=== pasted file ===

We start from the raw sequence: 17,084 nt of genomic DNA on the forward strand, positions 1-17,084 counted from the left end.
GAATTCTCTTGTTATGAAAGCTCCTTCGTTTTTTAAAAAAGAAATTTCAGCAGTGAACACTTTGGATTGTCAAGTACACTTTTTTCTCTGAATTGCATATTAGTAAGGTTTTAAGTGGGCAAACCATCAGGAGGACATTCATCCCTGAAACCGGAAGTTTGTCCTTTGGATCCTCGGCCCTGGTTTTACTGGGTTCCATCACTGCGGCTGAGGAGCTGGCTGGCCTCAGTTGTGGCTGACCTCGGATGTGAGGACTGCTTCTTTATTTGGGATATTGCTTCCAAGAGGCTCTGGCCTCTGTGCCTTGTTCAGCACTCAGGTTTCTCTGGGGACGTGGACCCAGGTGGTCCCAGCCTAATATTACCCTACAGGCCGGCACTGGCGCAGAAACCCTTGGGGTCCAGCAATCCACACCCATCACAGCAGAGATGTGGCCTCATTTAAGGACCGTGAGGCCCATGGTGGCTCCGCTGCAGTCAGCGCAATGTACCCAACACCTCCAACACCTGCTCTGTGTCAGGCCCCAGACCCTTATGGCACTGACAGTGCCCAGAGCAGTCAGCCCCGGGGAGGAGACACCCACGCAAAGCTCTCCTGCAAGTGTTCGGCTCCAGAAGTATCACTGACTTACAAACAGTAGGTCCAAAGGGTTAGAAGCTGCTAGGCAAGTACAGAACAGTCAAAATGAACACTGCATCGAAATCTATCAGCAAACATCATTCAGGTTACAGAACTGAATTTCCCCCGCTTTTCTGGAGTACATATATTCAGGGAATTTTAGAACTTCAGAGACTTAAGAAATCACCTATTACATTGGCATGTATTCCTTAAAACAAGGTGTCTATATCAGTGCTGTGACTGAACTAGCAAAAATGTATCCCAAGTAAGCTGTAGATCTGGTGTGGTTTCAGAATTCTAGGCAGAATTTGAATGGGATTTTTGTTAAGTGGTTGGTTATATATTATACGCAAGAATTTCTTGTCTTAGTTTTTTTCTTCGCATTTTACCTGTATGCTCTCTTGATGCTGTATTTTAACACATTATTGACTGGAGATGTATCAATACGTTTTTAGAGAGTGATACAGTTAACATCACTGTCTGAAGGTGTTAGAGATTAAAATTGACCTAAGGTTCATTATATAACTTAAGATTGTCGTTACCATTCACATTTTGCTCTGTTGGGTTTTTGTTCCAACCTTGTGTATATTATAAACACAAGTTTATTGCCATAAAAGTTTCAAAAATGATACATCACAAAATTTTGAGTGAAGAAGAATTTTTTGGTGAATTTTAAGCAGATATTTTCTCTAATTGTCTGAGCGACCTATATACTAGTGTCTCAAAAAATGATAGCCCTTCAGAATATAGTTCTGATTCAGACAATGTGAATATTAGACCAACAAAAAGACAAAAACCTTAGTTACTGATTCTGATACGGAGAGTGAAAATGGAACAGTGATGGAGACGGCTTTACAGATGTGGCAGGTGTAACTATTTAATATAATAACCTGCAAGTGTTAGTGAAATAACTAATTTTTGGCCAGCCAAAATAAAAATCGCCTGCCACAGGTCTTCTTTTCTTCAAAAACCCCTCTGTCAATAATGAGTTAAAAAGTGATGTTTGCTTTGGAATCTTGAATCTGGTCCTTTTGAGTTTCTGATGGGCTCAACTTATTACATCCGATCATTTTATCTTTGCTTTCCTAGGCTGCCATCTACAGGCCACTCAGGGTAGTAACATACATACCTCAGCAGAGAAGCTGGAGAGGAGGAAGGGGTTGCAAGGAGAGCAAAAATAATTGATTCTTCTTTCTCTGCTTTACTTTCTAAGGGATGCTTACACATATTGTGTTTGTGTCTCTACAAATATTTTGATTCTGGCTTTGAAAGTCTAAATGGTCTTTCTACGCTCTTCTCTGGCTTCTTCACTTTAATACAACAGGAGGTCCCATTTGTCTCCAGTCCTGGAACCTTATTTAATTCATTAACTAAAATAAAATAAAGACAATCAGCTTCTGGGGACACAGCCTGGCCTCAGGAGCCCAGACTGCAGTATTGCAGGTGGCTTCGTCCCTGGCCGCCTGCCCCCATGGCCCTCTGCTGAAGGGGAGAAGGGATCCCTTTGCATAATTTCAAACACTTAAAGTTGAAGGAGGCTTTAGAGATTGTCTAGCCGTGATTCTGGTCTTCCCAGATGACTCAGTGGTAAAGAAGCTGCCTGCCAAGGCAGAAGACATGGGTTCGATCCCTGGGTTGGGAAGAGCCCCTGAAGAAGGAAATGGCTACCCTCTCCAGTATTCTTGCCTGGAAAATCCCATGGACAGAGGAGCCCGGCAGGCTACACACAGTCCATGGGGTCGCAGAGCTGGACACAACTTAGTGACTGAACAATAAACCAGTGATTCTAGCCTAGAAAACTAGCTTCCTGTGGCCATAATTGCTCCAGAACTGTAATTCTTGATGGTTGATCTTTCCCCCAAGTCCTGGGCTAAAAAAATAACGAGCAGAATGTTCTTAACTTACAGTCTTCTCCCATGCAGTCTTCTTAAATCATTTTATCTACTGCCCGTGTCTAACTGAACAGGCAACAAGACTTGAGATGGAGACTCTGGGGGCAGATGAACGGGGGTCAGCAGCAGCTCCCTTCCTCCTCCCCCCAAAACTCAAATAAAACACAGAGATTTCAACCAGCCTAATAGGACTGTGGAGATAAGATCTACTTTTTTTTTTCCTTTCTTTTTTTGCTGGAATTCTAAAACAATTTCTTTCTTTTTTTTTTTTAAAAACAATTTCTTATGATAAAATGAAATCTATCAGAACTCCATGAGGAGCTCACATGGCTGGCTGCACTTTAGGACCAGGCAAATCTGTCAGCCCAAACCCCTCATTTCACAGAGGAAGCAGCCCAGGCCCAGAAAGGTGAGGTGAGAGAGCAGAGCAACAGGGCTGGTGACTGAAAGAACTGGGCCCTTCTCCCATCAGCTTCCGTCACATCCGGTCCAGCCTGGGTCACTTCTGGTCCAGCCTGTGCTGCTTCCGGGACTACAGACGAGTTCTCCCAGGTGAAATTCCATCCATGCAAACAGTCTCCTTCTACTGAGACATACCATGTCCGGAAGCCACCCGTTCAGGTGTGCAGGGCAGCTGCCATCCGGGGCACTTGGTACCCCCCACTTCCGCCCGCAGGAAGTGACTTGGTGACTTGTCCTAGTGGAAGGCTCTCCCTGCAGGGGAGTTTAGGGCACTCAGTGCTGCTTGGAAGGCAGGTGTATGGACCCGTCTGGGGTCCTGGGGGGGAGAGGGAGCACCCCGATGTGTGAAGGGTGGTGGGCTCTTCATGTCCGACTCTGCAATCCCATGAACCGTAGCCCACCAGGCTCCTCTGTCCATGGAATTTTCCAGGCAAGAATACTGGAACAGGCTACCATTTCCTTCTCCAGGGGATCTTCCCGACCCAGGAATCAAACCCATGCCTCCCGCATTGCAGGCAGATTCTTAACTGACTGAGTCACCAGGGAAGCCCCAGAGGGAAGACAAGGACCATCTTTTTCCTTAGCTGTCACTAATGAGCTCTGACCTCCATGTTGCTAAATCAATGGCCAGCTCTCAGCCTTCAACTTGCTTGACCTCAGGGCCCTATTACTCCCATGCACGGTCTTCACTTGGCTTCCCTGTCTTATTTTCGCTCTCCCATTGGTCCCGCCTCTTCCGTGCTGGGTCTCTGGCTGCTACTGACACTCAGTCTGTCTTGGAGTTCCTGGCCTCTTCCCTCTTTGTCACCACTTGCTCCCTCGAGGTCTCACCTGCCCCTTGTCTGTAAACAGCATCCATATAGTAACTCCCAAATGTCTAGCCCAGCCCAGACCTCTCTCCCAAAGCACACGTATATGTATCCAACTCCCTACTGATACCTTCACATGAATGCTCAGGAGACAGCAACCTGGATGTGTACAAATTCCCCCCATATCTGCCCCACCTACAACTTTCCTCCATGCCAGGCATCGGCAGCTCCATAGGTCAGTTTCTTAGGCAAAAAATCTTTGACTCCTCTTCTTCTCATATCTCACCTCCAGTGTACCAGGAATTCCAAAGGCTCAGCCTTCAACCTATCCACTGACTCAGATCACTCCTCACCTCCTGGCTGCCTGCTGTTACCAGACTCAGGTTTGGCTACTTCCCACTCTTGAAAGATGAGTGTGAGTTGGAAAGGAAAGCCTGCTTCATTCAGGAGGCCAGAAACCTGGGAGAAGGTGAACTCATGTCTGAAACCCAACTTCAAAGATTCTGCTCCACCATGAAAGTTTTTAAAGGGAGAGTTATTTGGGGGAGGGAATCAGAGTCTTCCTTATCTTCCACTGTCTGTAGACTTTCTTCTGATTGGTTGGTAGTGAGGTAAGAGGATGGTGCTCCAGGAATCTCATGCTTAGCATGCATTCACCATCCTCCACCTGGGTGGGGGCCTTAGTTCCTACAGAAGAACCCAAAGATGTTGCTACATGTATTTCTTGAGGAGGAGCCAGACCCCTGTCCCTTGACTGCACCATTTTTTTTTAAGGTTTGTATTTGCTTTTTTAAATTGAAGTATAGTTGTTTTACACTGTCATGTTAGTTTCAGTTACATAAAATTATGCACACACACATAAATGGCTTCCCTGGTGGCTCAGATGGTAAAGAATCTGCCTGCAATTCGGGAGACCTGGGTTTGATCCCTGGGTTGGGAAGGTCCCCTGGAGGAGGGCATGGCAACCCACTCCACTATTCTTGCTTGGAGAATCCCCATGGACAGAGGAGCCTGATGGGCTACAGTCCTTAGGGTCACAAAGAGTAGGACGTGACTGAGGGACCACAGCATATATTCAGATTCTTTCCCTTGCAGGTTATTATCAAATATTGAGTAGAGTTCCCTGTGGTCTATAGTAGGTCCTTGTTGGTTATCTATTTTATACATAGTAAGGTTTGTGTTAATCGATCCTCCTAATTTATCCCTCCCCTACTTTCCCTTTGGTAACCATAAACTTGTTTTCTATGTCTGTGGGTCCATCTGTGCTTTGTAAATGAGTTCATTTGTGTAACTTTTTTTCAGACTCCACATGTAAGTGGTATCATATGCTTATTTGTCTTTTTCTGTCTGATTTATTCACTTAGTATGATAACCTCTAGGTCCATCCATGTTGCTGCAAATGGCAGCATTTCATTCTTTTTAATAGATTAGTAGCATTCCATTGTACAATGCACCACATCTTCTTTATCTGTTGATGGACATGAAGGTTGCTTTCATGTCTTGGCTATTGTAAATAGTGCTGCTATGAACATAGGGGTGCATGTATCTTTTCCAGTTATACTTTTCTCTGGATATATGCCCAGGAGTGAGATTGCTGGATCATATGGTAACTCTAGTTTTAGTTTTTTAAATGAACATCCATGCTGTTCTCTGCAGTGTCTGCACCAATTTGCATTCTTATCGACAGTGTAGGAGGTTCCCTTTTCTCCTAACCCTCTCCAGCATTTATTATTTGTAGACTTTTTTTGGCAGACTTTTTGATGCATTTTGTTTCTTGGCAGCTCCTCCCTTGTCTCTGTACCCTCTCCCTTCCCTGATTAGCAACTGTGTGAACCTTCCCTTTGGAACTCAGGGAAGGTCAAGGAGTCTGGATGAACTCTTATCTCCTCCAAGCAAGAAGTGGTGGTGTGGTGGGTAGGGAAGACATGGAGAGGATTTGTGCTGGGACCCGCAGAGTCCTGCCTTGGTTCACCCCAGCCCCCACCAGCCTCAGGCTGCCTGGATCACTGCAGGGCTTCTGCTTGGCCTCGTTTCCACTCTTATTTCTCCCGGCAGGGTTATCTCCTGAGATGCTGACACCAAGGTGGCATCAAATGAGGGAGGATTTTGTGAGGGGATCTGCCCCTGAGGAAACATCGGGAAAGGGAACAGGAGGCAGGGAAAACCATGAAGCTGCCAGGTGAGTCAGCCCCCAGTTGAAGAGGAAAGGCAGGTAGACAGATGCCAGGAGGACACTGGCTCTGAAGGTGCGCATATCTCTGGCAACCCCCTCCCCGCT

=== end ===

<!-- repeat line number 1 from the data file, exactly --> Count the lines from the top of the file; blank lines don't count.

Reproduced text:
We start from the raw sequence: 17,084 nt of genomic DNA on the forward strand, positions 1-17,084 counted from the left end.